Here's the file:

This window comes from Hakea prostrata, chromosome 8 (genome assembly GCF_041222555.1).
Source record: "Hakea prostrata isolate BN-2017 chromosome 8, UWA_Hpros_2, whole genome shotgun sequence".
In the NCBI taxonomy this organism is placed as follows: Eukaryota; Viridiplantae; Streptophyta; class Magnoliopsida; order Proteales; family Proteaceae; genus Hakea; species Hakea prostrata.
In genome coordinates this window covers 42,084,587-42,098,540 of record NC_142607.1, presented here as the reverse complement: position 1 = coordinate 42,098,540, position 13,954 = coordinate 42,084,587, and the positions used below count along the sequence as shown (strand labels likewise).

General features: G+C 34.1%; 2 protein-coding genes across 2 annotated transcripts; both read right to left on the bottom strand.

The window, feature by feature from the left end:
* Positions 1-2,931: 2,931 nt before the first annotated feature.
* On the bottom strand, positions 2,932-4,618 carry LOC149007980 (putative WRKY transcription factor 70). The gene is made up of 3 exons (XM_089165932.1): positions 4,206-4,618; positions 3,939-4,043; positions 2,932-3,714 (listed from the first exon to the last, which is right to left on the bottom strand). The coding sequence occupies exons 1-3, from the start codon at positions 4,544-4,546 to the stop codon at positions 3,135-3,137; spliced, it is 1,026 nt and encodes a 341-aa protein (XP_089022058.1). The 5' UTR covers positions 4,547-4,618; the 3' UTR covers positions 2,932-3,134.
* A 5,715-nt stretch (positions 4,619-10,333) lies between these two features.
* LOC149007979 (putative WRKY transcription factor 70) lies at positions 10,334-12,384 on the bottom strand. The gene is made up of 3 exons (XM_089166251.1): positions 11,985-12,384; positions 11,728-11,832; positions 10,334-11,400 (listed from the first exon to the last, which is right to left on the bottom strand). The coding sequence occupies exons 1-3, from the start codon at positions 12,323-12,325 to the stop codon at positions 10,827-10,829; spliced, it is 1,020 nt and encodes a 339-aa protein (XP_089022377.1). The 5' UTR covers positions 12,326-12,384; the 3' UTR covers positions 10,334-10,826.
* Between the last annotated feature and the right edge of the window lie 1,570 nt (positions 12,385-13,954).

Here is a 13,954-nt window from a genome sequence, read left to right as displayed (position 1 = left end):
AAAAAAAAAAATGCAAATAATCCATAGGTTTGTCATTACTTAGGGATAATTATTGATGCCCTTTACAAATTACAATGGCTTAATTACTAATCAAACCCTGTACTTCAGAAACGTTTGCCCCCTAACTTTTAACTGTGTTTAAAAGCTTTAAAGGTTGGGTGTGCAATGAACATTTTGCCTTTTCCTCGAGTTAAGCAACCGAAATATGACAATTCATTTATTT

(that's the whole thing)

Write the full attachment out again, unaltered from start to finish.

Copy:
This window comes from Hakea prostrata, chromosome 8 (genome assembly GCF_041222555.1).
Source record: "Hakea prostrata isolate BN-2017 chromosome 8, UWA_Hpros_2, whole genome shotgun sequence".
In the NCBI taxonomy this organism is placed as follows: Eukaryota; Viridiplantae; Streptophyta; class Magnoliopsida; order Proteales; family Proteaceae; genus Hakea; species Hakea prostrata.
In genome coordinates this window covers 42,084,587-42,098,540 of record NC_142607.1, presented here as the reverse complement: position 1 = coordinate 42,098,540, position 13,954 = coordinate 42,084,587, and the positions used below count along the sequence as shown (strand labels likewise).

General features: G+C 34.1%; 2 protein-coding genes across 2 annotated transcripts; both read right to left on the bottom strand.

The window, feature by feature from the left end:
* Positions 1-2,931: 2,931 nt before the first annotated feature.
* On the bottom strand, positions 2,932-4,618 carry LOC149007980 (putative WRKY transcription factor 70). The gene is made up of 3 exons (XM_089165932.1): positions 4,206-4,618; positions 3,939-4,043; positions 2,932-3,714 (listed from the first exon to the last, which is right to left on the bottom strand). The coding sequence occupies exons 1-3, from the start codon at positions 4,544-4,546 to the stop codon at positions 3,135-3,137; spliced, it is 1,026 nt and encodes a 341-aa protein (XP_089022058.1). The 5' UTR covers positions 4,547-4,618; the 3' UTR covers positions 2,932-3,134.
* A 5,715-nt stretch (positions 4,619-10,333) lies between these two features.
* LOC149007979 (putative WRKY transcription factor 70) lies at positions 10,334-12,384 on the bottom strand. The gene is made up of 3 exons (XM_089166251.1): positions 11,985-12,384; positions 11,728-11,832; positions 10,334-11,400 (listed from the first exon to the last, which is right to left on the bottom strand). The coding sequence occupies exons 1-3, from the start codon at positions 12,323-12,325 to the stop codon at positions 10,827-10,829; spliced, it is 1,020 nt and encodes a 339-aa protein (XP_089022377.1). The 5' UTR covers positions 12,326-12,384; the 3' UTR covers positions 10,334-10,826.
* Between the last annotated feature and the right edge of the window lie 1,570 nt (positions 12,385-13,954).

Here is a 13,954-nt window from a genome sequence, read left to right as displayed (position 1 = left end):
AAAAAAAAAAATGCAAATAATCCATAGGTTTGTCATTACTTAGGGATAATTATTGATGCCCTTTACAAATTACAATGGCTTAATTACTAATCAAACCCTGTACTTCAGAAACGTTTGCCCCCTAACTTTTAACTGTGTTTAAAAGCTTTAAAGGTTGGGTGTGCAATGAACATTTTGCCTTTTCCTCGAGTTAAGCAACCGAAATATGACAATTCATTTATTT